Transit Police went to Great Britain to try and recruit officers.
Waste Of The Day Awards
SkyTrain shutdown reviewer notes that SkyTrain employees haven’t been keeping manuals or any paperwork on SkyTrain operational issues – meaning when an employee retires, all their knowledge is lost. “The document trail has not kept up with changes.”
TransLink loses $15 to $20 million a year in U-Pass fraud, as students who don’t need the transit passes they are forced to pay for sell them to others.
A Transit Police officer lost an explosive during a dog training exercise on a Air Canada passenger jetliner in 2011 and did not notice the missing explosive for two full days. In the meantime, the plane returned to active service, and Air Canada had it inspected 14 times when they finally learned of the snafu.
From 2000 to 2010, TransLink’s total revenue jumped 161%, but ridership only grew 64%.
Transit Police overtime cost taxpayers $6,900 per officer in 2009 – much higher than VPD’s $3,700 per officer cost. “The difference is significant because Transit Police incurs more overtime on a per officer basis even though it is a supplemental police agency and has limited involvement in major crime investigations which are key overtime drivers,” said an audit of the Transit Police.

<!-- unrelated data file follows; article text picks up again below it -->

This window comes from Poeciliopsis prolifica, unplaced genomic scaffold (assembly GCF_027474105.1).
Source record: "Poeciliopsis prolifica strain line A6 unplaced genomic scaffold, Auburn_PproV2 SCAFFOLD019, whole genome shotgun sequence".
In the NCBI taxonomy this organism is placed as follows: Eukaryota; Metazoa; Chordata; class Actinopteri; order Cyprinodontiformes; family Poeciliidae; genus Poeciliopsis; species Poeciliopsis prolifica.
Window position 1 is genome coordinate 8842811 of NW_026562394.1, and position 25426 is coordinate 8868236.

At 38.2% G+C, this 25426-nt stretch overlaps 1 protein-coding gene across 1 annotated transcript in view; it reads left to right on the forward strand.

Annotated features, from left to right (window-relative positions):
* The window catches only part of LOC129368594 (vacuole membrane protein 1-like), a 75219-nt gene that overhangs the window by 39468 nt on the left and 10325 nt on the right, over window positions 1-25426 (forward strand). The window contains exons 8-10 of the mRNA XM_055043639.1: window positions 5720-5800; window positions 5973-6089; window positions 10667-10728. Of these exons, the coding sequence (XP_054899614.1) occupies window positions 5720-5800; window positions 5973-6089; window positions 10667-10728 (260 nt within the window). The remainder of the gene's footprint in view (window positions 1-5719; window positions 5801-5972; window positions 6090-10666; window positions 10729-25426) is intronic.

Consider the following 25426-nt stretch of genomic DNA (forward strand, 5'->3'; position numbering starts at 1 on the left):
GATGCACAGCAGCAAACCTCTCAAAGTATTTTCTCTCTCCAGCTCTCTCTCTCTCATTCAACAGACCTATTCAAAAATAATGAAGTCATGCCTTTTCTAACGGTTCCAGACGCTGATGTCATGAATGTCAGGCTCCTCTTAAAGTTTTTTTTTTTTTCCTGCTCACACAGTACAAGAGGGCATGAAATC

Six months after upgrading several bus stops along 248th St. in Langley’s Salmon River neighbourhood with new poles and new asphalt pads, TransLink cancelled the route there. TransLink staff came back, replaced signs, tore down poles, and put up orange warning tape to let people know not to trip over sawed-off poles.
Transit Police took a victory lap in 2012, claiming that their work led to a crime drop of 6.8% on the transit system. One problem: the overall crime rate across the Lower Mainland dropped 13.9% that year – the transit cops weren’t even half as successful.
Until CKNW Radio and the Canadian Taxpayers Federation kicked up a fuss, TransLink collected fines from only 7,500 of more than 50,000 fare evasion tickets issued. TransLink blamed the B.C. government for a lack of legislation to pursue deadbeats, but hardly pushed Victoria for any changes. Once CKNW and the CTF jumped in, the government changed the rules within a month.
When TransLink discovered it was overcharging a company for its 21% parking tax, it didn’t refund the $90,000 extra it had collected. Instead, TransLink went to court, lost the judgment, lost the $90,000, and had to pay the company’s legal fees.